An Options-Centric View of Apple Earnings

by Tyler Craig | January 22, 2013 8:31 am

An Options-Centric View of Apple Earnings

The long-awaited Q4 earnings release from tech giant Apple (NASDAQ:AAPL[1]) is slated for Wednesday afternoon. Since reaching an all-time high of $705.07 late last year, shares of AAPL have fallen nearly 30% — a full two-thirds of that occurred after AAPL’s Q3 announcement in October 2012.

AAPLpricechart 300x173 An Options Centric View of Apple Earnings
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From a technical view, the momentum darling of yore remains under pressure as the stock price sits firmly in a downtrend beneath declining 20-, 50-, and 200-day moving averages.

The $64,000 question tickling the minds of AAPL-watchers is whether the stock’s pathetic performance of late is justified. Will the recent spate of weakness turn out to be an epic buying opportunity … or the beginning of a transition where AAPL morphs from a magical growth stock to something far less promising? No doubt, Wednesday’s earnings release will provide more clues for the sleuths among us.

Let’s take a peek into the options mart to see what type of volatility expectations that derivative players are baking into option prices.

The easiest way to assess the magnitude of the earnings reaction expected by the Street is to view the price of a straddle using weekly options.

Currently, the Jan 500 straddle — long Jan 500 call + long Jan 500 put — is trading for $35.80. The expectation, then, is that AAPL will rise or fall 7.16% ($35.80/$500) by the end of the week. If you think AAPL is poised to move more than expected, consider buying volatility in some fashion ahead of the number. On the other hand, if you think AAPL does not move plus or minus 7.16%, consider selling volatility.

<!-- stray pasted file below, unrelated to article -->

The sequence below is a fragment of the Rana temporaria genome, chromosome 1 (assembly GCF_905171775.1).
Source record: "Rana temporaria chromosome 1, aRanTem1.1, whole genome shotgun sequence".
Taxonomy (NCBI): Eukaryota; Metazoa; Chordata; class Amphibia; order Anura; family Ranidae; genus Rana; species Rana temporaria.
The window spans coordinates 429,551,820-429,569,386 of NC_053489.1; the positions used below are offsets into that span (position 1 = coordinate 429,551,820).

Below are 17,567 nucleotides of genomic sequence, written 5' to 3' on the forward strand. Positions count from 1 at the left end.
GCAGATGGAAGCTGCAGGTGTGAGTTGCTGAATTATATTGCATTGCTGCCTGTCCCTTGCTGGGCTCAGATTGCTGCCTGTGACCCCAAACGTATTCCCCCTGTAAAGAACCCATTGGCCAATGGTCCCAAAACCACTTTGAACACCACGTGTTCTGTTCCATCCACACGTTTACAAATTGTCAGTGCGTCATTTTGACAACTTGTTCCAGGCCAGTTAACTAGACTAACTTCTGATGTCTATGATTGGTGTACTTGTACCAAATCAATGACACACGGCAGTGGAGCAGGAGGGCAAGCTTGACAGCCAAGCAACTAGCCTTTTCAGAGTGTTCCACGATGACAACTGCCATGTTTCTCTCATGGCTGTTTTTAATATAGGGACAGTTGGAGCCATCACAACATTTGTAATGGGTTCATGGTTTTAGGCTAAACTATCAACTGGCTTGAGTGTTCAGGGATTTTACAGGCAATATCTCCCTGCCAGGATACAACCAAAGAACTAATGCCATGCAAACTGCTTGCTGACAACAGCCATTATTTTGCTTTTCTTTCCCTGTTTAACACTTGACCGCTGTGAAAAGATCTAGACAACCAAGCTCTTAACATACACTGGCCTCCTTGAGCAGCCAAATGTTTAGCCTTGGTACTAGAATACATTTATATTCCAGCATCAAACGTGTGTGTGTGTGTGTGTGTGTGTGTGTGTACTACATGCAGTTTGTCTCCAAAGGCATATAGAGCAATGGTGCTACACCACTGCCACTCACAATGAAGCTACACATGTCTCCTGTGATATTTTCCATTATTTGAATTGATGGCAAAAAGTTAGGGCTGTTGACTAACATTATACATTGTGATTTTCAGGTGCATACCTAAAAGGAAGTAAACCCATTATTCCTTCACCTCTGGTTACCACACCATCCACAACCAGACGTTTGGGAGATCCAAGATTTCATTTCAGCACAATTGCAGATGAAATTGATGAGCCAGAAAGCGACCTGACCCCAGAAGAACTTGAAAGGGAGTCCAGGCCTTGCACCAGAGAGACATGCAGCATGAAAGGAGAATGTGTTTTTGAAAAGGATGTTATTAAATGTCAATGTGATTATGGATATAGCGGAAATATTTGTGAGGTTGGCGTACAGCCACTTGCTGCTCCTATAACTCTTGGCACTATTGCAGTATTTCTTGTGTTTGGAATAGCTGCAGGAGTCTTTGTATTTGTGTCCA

We’ll look at two such short volatility plays a bit later.

AAPLIVchart 300x233 An Options Centric View of Apple Earnings
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For historical perspective, I’ve included the following chart of 30-day implied volatility (IV) for AAPL options. At 41%, IV sits at the upper end of its range and at the second-highest pre-earnings level for the past two years. For those interested, the award for highest pre-earnings IV belongs to the Q1 (April) earnings of 2012 when IV reached 45%.

In light of the evidence, here are a couple option plays worth consideration:

Iron Condor

Traders lacking a directional bias who agree that volatility is worth selling at current levels could enter a March iron condor by selling the March 410-400 put spread and the March 600-610 call spread for a net credit of $1.50 or better. Provided AAPL moves less than expected over the next few weeks, the trade will yield a profit.

If you ride the position all the way to March expiration, the max reward is limited to $150 and will be captured if AAPL remains between $410 and $600. The max risk is $850 and will be incurred if AAPL rises above $610 or falls below $400 by expiration.

Bull Put Spread

If you believe AAPL is more likely to jump higher after earnings — or at least not fall as much as anticipated, you could sell a Feb 430-420 bull put spread for $1.00 or better. The max reward is limited to the initial $100 credit and will be captured if AAPL remains above $430 by Feb expiration. The max risk is $900, but can be reduced if you exit early — such as if AAPL falls below the short put strike price of $430.

As of this writing, Tyler Craig did not hold a position in any of the aforementioned securities.

Endnotes:
  1. AAPL: http://markets.financialcontent.com/investplace./quote?Symbol=AAPL

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